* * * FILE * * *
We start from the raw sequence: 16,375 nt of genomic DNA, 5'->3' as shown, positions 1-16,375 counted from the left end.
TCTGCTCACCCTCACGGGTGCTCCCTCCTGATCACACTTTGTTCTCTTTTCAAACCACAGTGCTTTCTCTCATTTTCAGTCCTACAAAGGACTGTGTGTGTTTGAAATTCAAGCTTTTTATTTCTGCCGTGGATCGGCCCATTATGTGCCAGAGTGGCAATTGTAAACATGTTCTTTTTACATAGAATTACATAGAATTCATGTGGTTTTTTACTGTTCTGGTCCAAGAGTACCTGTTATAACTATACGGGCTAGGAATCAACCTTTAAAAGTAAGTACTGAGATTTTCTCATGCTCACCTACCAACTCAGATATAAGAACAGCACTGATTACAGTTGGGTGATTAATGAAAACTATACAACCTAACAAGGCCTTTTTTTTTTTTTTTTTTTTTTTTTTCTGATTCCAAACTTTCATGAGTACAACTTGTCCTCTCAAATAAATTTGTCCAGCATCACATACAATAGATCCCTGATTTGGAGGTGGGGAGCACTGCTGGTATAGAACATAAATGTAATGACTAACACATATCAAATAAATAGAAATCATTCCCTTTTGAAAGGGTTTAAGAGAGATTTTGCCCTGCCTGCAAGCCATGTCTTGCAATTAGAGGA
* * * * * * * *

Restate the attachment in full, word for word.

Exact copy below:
We start from the raw sequence: 16,375 nt of genomic DNA, 5'->3' as shown, positions 1-16,375 counted from the left end.
TCTGCTCACCCTCACGGGTGCTCCCTCCTGATCACACTTTGTTCTCTTTTCAAACCACAGTGCTTTCTCTCATTTTCAGTCCTACAAAGGACTGTGTGTGTTTGAAATTCAAGCTTTTTATTTCTGCCGTGGATCGGCCCATTATGTGCCAGAGTGGCAATTGTAAACATGTTCTTTTTACATAGAATTACATAGAATTCATGTGGTTTTTTACTGTTCTGGTCCAAGAGTACCTGTTATAACTATACGGGCTAGGAATCAACCTTTAAAAGTAAGTACTGAGATTTTCTCATGCTCACCTACCAACTCAGATATAAGAACAGCACTGATTACAGTTGGGTGATTAATGAAAACTATACAACCTAACAAGGCCTTTTTTTTTTTTTTTTTTTTTTTTTTCTGATTCCAAACTTTCATGAGTACAACTTGTCCTCTCAAATAAATTTGTCCAGCATCACATACAATAGATCCCTGATTTGGAGGTGGGGAGCACTGCTGGTATAGAACATAAATGTAATGACTAACACATATCAAATAAATAGAAATCATTCCCTTTTGAAAGGGTTTAAGAGAGATTTTGCCCTGCCTGCAAGCCATGTCTTGCAATTAGAGGA